Oz gov't to exclude vids, pics from reforms
GOLD COAST, Queensland — There was unqualified good news — and a dose of potentially bad news — for Oz exhibs and distribs at the Australian Intl. Movie Convention, which ran Aug. 14-18 at the Royal Pines Resort.
To universal relief, confabbers found out the government finally had killed off a threat that had been hanging over the industry’s head for 18 months, when Arts Minister Peter McGauran revealed that Australia would exclude films and videos from a series of reforms that have allowed unrestricted importing of CDs.
A broad coalition repping distribs, exhibs and producers has lobbied the government to reject a proposal that would have allowed anyone to import DVDs once they are for sale anywhere in the world, principally the U.S. The industry pointed to New Zealand, where the parallel importing of DVDs contributed to an 11% slump in the national B.O. last year.
The ailing economies in rural and regional areas is shaping up as a key issue in the Australian election due to be held before the end of this year, so McGauran was keen to reassure delegates “the government has deliberately chosen to exclude film products in any liberalization of the parallel importation regime.”
On the other hand, Ross Jones, a commissioner at watchdog the Australian Competition and Consumer Commission, told the confab the ACCC still supported parallel importing of DVDs, reasoning that would result in lower prices.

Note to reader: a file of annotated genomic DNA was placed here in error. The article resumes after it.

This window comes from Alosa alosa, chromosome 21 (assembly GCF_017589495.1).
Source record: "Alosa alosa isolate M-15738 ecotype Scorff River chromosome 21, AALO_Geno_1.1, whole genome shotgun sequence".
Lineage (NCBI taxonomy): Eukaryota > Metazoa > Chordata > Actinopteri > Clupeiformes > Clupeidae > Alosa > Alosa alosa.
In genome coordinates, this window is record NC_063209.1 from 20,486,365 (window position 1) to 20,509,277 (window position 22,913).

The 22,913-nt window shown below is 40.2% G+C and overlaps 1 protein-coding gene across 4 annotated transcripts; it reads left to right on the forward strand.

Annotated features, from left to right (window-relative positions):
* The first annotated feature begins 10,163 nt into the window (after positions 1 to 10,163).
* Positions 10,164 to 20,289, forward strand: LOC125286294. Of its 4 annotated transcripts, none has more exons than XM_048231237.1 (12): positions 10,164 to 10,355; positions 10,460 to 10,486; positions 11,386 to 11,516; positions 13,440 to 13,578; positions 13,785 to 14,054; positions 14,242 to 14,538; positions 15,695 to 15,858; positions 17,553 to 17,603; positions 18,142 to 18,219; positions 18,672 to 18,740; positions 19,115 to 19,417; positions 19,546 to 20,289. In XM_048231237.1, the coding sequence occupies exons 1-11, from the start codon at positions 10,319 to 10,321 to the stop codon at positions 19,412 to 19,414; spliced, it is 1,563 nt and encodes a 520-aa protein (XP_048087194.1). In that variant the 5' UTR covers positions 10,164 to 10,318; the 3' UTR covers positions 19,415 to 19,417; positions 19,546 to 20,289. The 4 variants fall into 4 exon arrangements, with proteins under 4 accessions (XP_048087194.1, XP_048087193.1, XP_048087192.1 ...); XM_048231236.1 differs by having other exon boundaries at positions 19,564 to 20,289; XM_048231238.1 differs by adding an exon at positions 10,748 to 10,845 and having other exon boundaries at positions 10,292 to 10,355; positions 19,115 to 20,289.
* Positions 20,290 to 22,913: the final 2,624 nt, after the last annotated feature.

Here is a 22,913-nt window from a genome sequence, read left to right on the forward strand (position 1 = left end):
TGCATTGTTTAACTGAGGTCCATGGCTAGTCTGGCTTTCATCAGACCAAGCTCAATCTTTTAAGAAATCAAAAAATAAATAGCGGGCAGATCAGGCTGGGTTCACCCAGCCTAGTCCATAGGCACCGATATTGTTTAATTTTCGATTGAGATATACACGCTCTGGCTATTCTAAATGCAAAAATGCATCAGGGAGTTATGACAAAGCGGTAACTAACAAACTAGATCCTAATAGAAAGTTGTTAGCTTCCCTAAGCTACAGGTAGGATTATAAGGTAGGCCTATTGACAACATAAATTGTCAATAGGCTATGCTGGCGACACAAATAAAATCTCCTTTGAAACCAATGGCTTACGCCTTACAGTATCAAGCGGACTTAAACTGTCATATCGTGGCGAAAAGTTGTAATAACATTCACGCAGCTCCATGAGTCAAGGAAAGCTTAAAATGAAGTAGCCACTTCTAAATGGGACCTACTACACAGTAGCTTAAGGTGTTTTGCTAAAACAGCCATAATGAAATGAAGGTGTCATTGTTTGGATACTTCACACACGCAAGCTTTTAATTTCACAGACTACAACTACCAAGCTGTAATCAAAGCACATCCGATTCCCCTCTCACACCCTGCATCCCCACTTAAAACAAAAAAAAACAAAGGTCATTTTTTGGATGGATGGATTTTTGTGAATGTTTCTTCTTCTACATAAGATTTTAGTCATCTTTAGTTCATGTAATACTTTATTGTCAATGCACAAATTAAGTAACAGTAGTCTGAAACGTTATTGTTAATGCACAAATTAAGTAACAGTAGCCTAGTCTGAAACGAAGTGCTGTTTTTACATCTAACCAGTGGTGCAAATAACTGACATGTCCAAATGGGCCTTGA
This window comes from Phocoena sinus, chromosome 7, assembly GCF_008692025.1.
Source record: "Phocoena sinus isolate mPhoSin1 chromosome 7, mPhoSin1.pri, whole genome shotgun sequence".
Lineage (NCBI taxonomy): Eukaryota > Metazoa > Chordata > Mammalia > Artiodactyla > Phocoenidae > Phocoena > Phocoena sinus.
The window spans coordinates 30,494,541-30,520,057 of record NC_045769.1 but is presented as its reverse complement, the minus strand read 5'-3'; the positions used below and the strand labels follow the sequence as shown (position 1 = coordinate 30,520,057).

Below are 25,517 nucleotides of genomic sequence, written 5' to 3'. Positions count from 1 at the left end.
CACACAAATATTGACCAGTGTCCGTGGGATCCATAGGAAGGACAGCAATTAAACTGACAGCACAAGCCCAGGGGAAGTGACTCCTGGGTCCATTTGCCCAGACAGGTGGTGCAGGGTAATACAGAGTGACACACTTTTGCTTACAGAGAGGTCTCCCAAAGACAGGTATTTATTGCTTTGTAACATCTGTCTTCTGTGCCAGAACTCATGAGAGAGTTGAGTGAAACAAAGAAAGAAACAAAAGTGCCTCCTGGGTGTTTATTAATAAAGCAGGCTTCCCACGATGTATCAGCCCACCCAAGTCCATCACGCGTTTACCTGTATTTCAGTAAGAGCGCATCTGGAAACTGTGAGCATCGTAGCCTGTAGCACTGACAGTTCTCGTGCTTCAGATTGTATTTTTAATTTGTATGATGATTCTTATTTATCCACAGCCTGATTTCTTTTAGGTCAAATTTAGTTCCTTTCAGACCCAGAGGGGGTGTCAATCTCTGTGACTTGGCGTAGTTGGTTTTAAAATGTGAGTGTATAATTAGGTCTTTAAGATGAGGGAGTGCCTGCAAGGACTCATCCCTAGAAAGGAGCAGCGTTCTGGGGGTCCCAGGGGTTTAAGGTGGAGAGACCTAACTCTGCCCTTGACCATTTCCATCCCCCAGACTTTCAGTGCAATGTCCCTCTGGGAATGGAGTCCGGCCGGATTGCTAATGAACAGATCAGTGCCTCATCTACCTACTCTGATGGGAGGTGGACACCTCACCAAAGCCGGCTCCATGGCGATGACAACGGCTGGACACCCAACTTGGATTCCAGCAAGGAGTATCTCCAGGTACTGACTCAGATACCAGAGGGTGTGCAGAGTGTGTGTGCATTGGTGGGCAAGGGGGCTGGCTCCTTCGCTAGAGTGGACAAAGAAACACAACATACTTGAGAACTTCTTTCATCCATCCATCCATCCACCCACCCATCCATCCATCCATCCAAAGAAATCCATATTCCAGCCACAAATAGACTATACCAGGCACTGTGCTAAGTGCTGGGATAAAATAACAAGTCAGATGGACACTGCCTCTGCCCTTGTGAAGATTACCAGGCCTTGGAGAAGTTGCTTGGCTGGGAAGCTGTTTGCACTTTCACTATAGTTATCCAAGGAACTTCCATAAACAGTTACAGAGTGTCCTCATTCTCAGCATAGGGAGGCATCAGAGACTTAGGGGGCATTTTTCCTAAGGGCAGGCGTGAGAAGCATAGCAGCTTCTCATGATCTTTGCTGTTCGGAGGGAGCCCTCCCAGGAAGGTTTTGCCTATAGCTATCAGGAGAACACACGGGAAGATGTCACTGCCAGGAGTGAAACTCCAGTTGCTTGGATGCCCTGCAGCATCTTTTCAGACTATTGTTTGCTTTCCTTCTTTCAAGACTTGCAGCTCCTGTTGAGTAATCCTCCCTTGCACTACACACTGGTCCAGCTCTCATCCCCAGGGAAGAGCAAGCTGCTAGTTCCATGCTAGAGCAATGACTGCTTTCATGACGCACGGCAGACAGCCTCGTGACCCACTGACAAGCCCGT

Jones says the ACCC’s ongoing inquiry into DVD prices was sparked by the commission’s belief that the regional zoning system for DVDs enables distribs to extract anti-competitive prices.
Bob McMullan, the arts spokesman for the opposition Labor Party, reaffirmed Labor’s opposition to parallel imports. But he warned that the incoming government will come under pressure to allow parallel imports from the ACCC, contending the agency “is obsessed about it in every area.”
In turn, McGuaran says the government had considered the ACCC’s advice and had rejected it.
Jones further jolted convention attendees on the issue of the three-year-old film distribution and exhibition code, issuing an oblique warning that unless the industry makes its voluntary system of settling disputes work better, it could face the prospect of regulation.
The ACCC is reviewing the code, which is intended to provide a framework for fair dealings between exhibs and distribs, and to mediate disputes without the need for legal recourse.
“Should problems persist then mandatory regulation may be the only alternative,” Jones says.
The ACCC is concerned that some distribs are demanding excessively high rentals from rural cinemas that don’t get films until several weeks after they debut in city cinemas. They also are upset over unrealistically long minimum runs.
“There is some evidence that minimum (runs) have been increased. They should be falling rather than rising,” Jones says, citing the fast-burn out of many titles in Oz, mirroring the U.S. pattern.
Jones acknowledges that if the code conciliator’s recommendations were made binding and sanctions were introduced, some form of appeal process would be needed.
While he was careful to say the ACCC had no role in deciding whether the code should be proscribed, he notes the U.S., Canada, the U.K. and some European countries have such regs on distrib-exhib deals.